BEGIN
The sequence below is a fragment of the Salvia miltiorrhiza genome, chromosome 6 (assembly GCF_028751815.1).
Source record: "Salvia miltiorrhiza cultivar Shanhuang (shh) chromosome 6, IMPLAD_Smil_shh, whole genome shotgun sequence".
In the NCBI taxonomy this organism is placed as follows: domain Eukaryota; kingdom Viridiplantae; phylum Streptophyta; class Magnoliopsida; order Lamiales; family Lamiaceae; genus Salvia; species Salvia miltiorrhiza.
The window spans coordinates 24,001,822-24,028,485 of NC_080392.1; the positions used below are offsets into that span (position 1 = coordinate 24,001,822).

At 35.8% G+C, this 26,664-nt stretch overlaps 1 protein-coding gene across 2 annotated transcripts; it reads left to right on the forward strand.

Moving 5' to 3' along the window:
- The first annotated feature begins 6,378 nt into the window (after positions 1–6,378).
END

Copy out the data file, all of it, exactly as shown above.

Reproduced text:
The sequence below is a fragment of the Salvia miltiorrhiza genome, chromosome 6 (assembly GCF_028751815.1).
Source record: "Salvia miltiorrhiza cultivar Shanhuang (shh) chromosome 6, IMPLAD_Smil_shh, whole genome shotgun sequence".
In the NCBI taxonomy this organism is placed as follows: domain Eukaryota; kingdom Viridiplantae; phylum Streptophyta; class Magnoliopsida; order Lamiales; family Lamiaceae; genus Salvia; species Salvia miltiorrhiza.
The window spans coordinates 24,001,822-24,028,485 of NC_080392.1; the positions used below are offsets into that span (position 1 = coordinate 24,001,822).

At 35.8% G+C, this 26,664-nt stretch overlaps 1 protein-coding gene across 2 annotated transcripts; it reads left to right on the forward strand.

Moving 5' to 3' along the window:
- The first annotated feature begins 6,378 nt into the window (after positions 1–6,378).